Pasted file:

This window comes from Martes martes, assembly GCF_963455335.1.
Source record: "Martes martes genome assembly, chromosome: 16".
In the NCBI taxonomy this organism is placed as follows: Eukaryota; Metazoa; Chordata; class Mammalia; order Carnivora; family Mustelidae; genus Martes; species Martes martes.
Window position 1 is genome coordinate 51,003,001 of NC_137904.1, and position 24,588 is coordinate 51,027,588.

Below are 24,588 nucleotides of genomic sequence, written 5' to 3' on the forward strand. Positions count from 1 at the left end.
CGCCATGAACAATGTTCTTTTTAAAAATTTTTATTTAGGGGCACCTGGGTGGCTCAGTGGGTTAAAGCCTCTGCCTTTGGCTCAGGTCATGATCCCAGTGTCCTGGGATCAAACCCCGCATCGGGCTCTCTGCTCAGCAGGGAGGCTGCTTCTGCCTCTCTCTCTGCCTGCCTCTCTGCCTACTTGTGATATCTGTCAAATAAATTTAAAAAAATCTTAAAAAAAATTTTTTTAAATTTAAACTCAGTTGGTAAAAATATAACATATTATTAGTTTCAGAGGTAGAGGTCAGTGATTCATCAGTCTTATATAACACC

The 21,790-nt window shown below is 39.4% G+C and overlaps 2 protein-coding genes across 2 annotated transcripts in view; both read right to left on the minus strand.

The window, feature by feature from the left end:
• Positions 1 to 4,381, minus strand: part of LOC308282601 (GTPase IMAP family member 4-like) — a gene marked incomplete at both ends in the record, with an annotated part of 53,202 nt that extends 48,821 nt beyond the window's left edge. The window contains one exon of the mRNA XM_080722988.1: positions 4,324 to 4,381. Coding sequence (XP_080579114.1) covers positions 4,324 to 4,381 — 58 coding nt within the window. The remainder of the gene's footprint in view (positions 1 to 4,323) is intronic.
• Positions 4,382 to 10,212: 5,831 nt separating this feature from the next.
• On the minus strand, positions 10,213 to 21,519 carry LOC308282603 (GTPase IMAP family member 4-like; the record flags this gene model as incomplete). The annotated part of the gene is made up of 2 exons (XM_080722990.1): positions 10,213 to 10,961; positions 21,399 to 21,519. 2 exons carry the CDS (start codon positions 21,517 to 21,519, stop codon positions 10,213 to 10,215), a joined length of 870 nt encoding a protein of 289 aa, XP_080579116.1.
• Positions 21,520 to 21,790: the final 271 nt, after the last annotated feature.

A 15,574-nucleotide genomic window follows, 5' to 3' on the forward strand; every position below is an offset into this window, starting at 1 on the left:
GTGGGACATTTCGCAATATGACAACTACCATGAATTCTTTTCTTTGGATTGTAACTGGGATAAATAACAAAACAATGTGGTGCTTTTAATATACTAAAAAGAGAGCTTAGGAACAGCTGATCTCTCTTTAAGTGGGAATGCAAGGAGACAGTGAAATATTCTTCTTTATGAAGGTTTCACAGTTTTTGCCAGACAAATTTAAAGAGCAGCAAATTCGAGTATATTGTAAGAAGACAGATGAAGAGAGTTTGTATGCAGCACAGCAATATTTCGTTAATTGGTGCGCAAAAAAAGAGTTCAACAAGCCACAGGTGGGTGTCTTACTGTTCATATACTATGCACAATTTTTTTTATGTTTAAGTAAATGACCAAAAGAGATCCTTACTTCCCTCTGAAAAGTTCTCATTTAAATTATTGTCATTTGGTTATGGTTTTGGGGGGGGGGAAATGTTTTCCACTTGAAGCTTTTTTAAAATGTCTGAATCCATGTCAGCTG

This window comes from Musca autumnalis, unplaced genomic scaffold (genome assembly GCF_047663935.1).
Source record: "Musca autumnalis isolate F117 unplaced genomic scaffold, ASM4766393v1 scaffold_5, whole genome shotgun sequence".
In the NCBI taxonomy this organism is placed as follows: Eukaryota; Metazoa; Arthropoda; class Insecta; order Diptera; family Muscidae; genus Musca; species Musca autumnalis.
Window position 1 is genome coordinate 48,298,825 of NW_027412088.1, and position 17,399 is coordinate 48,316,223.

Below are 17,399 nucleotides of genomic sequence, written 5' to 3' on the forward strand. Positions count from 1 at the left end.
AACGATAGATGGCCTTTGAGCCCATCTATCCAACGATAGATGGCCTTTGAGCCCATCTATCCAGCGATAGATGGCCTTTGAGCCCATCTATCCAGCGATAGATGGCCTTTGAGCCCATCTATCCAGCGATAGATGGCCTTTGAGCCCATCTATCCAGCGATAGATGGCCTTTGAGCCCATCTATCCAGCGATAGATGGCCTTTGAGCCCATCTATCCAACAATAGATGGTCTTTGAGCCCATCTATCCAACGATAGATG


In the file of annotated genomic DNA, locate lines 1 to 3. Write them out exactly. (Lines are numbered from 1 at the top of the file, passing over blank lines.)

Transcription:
This window comes from Martes martes, assembly GCF_963455335.1.
Source record: "Martes martes genome assembly, chromosome: 16".
In the NCBI taxonomy this organism is placed as follows: Eukaryota; Metazoa; Chordata; class Mammalia; order Carnivora; family Mustelidae; genus Martes; species Martes martes.